# Advances in Financial Machine Learning

, by De Prado, Marcos Lopez**Note:**Supplemental materials are not guaranteed with Rental or Used book purchases.

- ISBN: 9781119482086 | 1119482089
- Cover: Hardcover
- Copyright: 2/21/2018

**Learn to understand and implement the latest machine learning innovations to improve your investment performance**

Machine learning (ML) is changing virtually every aspect of our lives. Today, ML algorithms accomplish tasks that – until recently – only expert humans could perform. And finance is ripe for disruptive innovations that will transform how the following generations understand money and invest.

In the book, readers will learn how to:

- Structure big data in a way that is amenable to ML algorithms
- Conduct research with ML algorithms on big data
- Use supercomputing methods and back test their discoveries while avoiding false positives

*Advances in Financial Machine Learning* addresses real life problems faced by practitioners every day, and explains scientifically sound solutions using math, supported by code and examples. Readers become active users who can test the proposed solutions in their individual setting.

Written by a recognized expert and portfolio manager, this book will equip investment professionals with the groundbreaking tools needed to succeed in modern finance.

**DR. MARCOS LÓPEZ DE PRADO** is a principal at AQR Capital Management, and its head of machine learning. Marcos is also a research fellow at Lawrence Berkeley National Laboratory (U.S. Department of Energy, Office of Science). SSRN ranks him as one of the most-read authors in economics, and he has published dozens of scientific articles on machine learning and supercomputing in the leading academic journals. Marcos earned a PhD in financial economics (2003), a second PhD in mathematical finance (2011) from Universidad Complutense de Madrid, and is a recipient of Spain's National Award for Academic Excellence (1999). He completed his post-doctoral research at Harvard University and Cornell University, where he teaches a graduate course in financial machine learning at the School of Engineering. Marcos has an Erdös #2 and an Einstein #4 according to the American Mathematical Society.

About the Author xxi

PREAMBLE 1

**1 Financial Machine Learning as a Distinct Subject 3**

1.1 Motivation, 3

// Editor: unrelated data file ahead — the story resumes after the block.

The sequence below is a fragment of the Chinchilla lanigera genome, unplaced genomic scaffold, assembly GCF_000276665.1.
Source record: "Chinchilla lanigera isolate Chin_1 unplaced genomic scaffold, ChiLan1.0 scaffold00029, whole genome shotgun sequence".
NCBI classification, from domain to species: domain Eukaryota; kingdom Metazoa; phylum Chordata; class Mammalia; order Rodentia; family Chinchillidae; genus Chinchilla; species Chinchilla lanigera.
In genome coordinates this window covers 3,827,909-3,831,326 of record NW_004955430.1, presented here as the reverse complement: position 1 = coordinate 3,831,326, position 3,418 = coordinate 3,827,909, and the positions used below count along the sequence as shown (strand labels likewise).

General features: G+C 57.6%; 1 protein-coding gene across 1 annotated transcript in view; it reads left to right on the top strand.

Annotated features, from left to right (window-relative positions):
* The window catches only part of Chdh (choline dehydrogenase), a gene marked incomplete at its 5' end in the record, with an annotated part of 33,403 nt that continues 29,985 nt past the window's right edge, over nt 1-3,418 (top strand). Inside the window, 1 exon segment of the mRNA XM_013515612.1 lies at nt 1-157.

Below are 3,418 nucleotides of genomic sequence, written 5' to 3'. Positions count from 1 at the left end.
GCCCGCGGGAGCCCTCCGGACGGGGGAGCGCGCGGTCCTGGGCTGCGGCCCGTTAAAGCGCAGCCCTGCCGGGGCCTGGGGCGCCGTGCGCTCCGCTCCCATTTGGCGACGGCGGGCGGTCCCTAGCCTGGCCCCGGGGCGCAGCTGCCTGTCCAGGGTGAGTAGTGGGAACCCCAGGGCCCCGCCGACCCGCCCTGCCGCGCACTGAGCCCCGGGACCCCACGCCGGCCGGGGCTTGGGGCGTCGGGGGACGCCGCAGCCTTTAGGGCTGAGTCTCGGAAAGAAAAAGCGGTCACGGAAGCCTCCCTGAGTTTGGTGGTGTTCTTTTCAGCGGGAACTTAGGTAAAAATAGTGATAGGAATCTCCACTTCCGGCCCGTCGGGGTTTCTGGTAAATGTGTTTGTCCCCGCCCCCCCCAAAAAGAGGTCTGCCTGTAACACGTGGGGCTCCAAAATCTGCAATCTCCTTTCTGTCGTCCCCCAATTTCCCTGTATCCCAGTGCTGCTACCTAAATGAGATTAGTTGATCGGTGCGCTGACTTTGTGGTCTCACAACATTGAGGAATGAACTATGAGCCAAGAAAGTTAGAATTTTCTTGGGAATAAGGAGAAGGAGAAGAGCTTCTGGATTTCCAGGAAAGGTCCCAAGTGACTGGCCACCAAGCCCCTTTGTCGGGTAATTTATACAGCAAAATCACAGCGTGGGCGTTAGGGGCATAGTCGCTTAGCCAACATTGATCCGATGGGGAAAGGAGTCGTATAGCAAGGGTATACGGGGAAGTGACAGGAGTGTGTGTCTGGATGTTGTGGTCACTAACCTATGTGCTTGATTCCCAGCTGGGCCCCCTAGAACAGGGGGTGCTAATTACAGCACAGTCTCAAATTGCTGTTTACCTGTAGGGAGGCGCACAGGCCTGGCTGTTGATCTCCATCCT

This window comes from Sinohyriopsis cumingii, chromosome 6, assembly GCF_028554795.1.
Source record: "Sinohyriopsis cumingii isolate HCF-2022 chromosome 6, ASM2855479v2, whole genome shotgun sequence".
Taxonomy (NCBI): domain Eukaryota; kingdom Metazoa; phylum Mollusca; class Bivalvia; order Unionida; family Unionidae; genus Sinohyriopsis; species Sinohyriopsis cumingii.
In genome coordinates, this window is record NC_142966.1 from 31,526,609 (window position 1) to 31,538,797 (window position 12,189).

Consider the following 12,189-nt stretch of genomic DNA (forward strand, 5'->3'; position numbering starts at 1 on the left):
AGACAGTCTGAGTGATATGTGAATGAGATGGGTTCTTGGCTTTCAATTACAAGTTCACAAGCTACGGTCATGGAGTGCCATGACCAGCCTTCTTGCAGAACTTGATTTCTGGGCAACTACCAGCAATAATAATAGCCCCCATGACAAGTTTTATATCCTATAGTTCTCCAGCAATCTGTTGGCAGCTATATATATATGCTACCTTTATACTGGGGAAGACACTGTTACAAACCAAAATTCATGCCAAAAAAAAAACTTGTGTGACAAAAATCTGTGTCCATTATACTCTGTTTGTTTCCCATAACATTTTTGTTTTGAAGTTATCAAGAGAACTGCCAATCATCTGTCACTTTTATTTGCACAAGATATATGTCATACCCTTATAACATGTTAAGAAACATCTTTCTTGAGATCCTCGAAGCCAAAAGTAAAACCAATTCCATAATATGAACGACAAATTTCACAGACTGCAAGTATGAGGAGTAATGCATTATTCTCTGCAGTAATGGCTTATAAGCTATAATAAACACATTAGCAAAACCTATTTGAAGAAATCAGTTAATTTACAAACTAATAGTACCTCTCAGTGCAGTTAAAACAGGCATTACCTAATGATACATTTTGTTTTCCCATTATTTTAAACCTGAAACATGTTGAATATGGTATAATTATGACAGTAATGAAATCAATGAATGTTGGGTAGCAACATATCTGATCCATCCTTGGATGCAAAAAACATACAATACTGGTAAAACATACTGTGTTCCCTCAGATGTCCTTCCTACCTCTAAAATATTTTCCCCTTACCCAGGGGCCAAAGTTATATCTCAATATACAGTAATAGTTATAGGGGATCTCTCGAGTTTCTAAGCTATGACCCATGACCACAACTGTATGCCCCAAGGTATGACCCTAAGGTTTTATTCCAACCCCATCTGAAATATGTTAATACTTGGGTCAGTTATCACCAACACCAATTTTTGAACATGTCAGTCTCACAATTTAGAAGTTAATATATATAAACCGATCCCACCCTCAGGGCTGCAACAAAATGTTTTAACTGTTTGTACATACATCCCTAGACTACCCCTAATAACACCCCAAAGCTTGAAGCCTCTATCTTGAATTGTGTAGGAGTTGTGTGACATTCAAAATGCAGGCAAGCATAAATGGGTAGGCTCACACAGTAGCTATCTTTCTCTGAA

1.2 The Main Reason Financial Machine Learning Projects Usually Fail, 4

1.2.1 The Sisyphus Paradigm, 4

1.2.2 The Meta-Strategy Paradigm, 5

1.3 Book Structure, 6

1.3.1 Structure by Production Chain, 6

1.3.2 Structure by Strategy Component, 9

1.3.3 Structure by Common Pitfall, 12

1.4 Target Audience, 12

1.5 Requisites, 13

1.6 FAQs, 14

1.7 Acknowledgments, 18

Exercises, 19

References, 20

Bibliography, 20

**PART 1 DATA ANALYSIS 21**

**2 Financial Data Structures 23**

2.1 Motivation, 23

2.2 Essential Types of Financial Data, 23

2.2.1 Fundamental Data, 23

2.2.2 Market Data, 24

2.2.3 Analytics, 25

2.2.4 Alternative Data, 25

2.3 Bars, 25

2.3.1 Standard Bars, 26

2.3.2 Information-Driven Bars, 29

2.4 Dealing with Multi-Product Series, 32

2.4.1 The ETF Trick, 33

2.4.2 PCA Weights, 35

2.4.3 Single Future Roll, 36

2.5 Sampling Features, 38

2.5.1 Sampling for Reduction, 38

2.5.2 Event-Based Sampling, 38

Exercises, 40

References, 41

**3 Labeling 43**

3.1 Motivation, 43

3.2 The Fixed-Time Horizon Method, 43

3.3 Computing Dynamic Thresholds, 44

3.4 The Triple-Barrier Method, 45

3.5 Learning Side and Size, 48

3.6 Meta-Labeling, 50

3.7 How to Use Meta-Labeling, 51

3.8 The Quantamental Way, 53

3.9 Dropping Unnecessary Labels, 54

Exercises, 55

Bibliography, 56

**4 Sample Weights 59**

4.1 Motivation, 59

4.2 Overlapping Outcomes, 59

4.3 Number of Concurrent Labels, 60

4.4 Average Uniqueness of a Label, 61

4.5 Bagging Classifiers and Uniqueness, 62

4.5.1 Sequential Bootstrap, 63

4.5.2 Implementation of Sequential Bootstrap, 64

4.5.3 A Numerical Example, 65

4.5.4 Monte Carlo Experiments, 66

4.6 Return Attribution, 68

4.7 Time Decay, 70

4.8 Class Weights, 71

Exercises, 72

References, 73

Bibliography, 73

**5 Fractionally Differentiated Features 75**

5.1 Motivation, 75

5.2 The Stationarity vs. Memory Dilemma, 75

5.3 Literature Review, 76

5.4 The Method, 77

5.4.1 Long Memory, 77

5.4.2 Iterative Estimation, 78

5.4.3 Convergence, 80

5.5 Implementation, 80

5.5.1 Expanding Window, 80

5.5.2 Fixed-Width Window Fracdiff, 82